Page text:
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911 Case Study

Case Study: 911 Communications Center – Escondido, CA

On February 17, 2022

The City of Escondido is a suburban community located about 30 miles from San Diego, CA. The Escondido 911 Communications Center serves a population of roughly 150,000 residents, answers approximately 200,000 calls for service per year, and dispatches approximately 70,000 calls for both their fire and law enforcement agencies. The communication center staffs around 30 employees, and due to their size represents a large number of public safety agencies across the country.


Public safety scheduling – whether for communications, law enforcement, fire, or other – is never simple. The larger the agency, the more moving parts and considerations there may be, and in many cases the greater challenge it is. That said, it would not be accurate to assume for agencies of smaller numbers that the process is simple or easy, or would not benefit from the support of dedicated technology designed to minimize human intervention and maximize the effectiveness of existing staff.


In every agency, regardless of size, there are unique challenges felt as the direct result of the public safety industry and its highly specialized operational requirements – 24/7/365 operations, fluctuating staffing minimums, skill sets, qualifications, policies, procedures, laws and regulations, as well as collective bargaining agreements, memorandums of understanding, and other factors which may be entirely unique to a county, city, or even the agency itself. This can then easily be compounded with understaffing, overtime requirements, and balancing fatigue.


This means two things:

  1. The demands placed on a technological solution will be extremely high, focused, and technical. In order for any software or program designed to ease the burden of administrative work to be effective, it will need to be able to address all of these considerations which the agency addresses daily, often hourly.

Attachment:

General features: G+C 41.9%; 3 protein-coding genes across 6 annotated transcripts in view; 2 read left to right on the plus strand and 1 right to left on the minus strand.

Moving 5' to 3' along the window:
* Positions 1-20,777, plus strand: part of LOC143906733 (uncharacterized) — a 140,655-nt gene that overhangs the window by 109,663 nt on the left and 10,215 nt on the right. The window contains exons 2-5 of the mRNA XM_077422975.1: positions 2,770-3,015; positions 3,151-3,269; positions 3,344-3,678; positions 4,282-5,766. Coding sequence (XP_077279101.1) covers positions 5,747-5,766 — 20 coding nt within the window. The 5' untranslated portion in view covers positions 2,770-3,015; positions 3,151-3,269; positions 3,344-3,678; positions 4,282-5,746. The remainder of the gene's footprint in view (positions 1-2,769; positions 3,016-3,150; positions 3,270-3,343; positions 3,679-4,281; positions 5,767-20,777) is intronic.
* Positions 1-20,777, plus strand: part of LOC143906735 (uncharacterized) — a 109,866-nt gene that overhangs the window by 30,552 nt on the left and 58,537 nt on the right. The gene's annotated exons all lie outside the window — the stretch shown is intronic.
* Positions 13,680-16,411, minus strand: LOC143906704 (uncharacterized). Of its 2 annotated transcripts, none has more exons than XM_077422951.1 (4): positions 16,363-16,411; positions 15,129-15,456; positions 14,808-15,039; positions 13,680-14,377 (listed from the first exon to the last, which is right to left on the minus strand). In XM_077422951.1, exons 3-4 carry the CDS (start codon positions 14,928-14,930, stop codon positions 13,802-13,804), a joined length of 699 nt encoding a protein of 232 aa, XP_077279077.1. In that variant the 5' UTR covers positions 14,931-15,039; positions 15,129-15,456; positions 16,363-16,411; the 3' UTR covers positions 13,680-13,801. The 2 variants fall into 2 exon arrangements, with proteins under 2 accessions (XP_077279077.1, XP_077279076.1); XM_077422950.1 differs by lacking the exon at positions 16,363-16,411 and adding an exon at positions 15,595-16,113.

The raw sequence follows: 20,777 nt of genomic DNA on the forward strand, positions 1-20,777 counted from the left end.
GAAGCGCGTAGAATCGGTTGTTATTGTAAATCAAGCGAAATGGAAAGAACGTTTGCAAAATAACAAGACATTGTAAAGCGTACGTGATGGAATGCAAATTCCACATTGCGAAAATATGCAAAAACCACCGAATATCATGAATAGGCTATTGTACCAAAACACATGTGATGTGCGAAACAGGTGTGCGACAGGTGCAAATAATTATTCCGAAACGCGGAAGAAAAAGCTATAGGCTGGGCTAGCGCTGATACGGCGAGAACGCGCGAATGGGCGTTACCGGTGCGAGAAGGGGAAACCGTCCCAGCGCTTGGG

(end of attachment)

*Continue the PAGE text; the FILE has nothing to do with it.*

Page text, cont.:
2. The perceived value placed on the acquisition of such a software is then extremely low, despite the potential for positive impact. Public safety agencies are too accustomed to compromises and disappointments, which often create more obstacles and challenges than they remove, and in doing so it creates a stagnant environment that is unable and unwilling to explore potentially transformative solutions.

While this makes their reception to new technologies and solutions understandably wary, it also makes it all the more important to challenge the marketplace to deliver products and services which are both comprehensive and impactful. The cost of the failure to do so is burdened on the agency themselves, and in turn the communities they serve when the result is limited resources that are unable to be optimized.


In the case of this small agency, the return on investment after implementing Schedule Express was still significant – reducing their annual scheduling expenses from nearly $30,000 to less than $10,000, and reducing their weekly hours spent scheduling from 12 in total to just 2 hours per week.






In the time spent from their communications center manager alone, she said:

“Scheduling used to take me about 8 hours per week using just a pen and paper – and now it takes maybe 1, at most. When it comes to processing absences and shift assignments, it couldn’t be easier now and usually takes 10 minutes a day. That’s made a big difference for everyone on our team.”G5

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